Last week Alberta’s Auditor General released a report titled “Better Healthcare for Albertans.” While I admit I haven’t managed to read the full report yet – and because of its relevance we are planning on sharing our thoughts on it in the coming weeks – I did find a thought-provoking section in the “At a glance” document (a summary of the full report) that I thought I would share now. On page 6, there is a box on the right side titled “If your bank operated like the Alberta healthcare system…” Some of the points (there are more) include:

  • “To obtain your account balance, you would have to make a written request and wait a couple of weeks for the information to arrive in the mail.”
  • “Online banking would not exist.”
  • “You would have no direct access to your financial data.”
  • “Bank employees would rely heavily on the fax to transmit your financial data.”
  • “To withdraw money from another branch you would be asked to open an account there first. That branch would not know who you are.”

Why do we accept this?

The report does highlight that in an integrated system “Each individual’s health information flows to all of that person’s care providers” My question is why does it have to “flow to all of that person’s care providers?” Can I have it and bring it to them myself? What if I could choose to be the custodian of my information?

There are some “reasons” that are often referenced in arguments against the implementation of digital health tools and Canada Health Infoway does a great job of debunking some of the misconceptions out there with their “Myth of the week campaign. Some of their myths include:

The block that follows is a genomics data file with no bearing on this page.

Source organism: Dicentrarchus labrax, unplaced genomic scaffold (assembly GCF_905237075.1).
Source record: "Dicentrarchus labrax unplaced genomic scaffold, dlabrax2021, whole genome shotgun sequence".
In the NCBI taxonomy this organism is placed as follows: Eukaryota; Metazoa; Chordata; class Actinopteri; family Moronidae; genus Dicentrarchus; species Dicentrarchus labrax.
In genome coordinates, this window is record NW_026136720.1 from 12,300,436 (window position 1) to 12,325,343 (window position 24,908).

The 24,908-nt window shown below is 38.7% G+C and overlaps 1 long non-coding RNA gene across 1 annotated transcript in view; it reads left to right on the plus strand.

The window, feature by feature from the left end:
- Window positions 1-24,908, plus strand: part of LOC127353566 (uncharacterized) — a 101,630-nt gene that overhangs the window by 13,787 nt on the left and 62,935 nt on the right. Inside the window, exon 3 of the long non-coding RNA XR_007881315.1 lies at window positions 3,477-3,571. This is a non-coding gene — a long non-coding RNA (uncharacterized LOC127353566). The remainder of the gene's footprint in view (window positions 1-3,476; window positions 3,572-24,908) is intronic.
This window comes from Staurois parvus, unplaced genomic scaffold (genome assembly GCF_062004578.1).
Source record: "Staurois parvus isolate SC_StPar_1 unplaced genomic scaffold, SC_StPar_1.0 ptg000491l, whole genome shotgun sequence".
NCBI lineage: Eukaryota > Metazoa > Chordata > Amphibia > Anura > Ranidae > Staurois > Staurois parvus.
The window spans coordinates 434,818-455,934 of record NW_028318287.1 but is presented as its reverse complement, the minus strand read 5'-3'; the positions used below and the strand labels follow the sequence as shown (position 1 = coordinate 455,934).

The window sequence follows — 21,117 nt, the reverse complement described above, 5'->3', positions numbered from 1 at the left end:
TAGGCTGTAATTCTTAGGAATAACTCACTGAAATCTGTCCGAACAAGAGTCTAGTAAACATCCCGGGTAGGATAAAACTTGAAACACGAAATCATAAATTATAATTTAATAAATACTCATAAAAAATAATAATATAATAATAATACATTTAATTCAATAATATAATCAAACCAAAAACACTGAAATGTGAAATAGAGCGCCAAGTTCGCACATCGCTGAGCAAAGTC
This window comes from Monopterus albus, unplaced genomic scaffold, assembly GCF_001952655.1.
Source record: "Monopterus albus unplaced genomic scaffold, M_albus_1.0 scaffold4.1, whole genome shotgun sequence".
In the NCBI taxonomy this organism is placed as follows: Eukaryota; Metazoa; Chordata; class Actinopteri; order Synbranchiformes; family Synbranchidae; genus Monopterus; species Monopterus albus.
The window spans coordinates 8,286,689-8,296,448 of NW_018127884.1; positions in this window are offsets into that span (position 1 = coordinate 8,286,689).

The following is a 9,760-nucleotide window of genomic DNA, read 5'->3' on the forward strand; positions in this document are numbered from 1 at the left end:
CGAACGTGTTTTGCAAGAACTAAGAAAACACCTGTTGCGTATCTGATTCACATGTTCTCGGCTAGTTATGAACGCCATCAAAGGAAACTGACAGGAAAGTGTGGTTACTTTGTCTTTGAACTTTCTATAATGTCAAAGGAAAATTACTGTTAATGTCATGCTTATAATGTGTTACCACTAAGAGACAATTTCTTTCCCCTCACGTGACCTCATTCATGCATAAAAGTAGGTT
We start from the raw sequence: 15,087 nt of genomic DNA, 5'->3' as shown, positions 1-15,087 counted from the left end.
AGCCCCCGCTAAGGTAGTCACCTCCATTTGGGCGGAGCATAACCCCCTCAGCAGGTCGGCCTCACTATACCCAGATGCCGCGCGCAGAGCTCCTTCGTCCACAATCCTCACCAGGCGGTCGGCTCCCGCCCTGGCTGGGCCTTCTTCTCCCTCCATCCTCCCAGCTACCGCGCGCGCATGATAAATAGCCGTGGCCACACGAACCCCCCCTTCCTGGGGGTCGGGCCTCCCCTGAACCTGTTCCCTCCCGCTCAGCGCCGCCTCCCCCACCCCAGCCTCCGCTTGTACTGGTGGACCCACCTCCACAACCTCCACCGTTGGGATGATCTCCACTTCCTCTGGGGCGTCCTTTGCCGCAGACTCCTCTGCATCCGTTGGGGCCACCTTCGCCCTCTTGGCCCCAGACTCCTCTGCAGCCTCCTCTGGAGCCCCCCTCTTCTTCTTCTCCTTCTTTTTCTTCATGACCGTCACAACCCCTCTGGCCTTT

Myth: “Patients don’t want to see their health information and won’t find the information useful.”

Fact: “69% of Canadians who don’t currently have online access to their medical records would like access…”

Myth: “I won’t understand my lab results if I access them online because they are too complicated.”

Fact: “In a study, 76% of patients who first saw their lab results online were confident they understood the results…”

Myth: “Digital health will marginalize populations that may not have online access.”

Fact: “Many Canadians face barriers to access to care and virtual care helps reduce those barriers…”

I am optimistic and excited to see what is coming. There are already some great examples of companies that are doing the right thing and I believe that if we push to have a system that embraces their innovation and positive disruption we will all benefit.

Access to my bank statement vs. access to my health record

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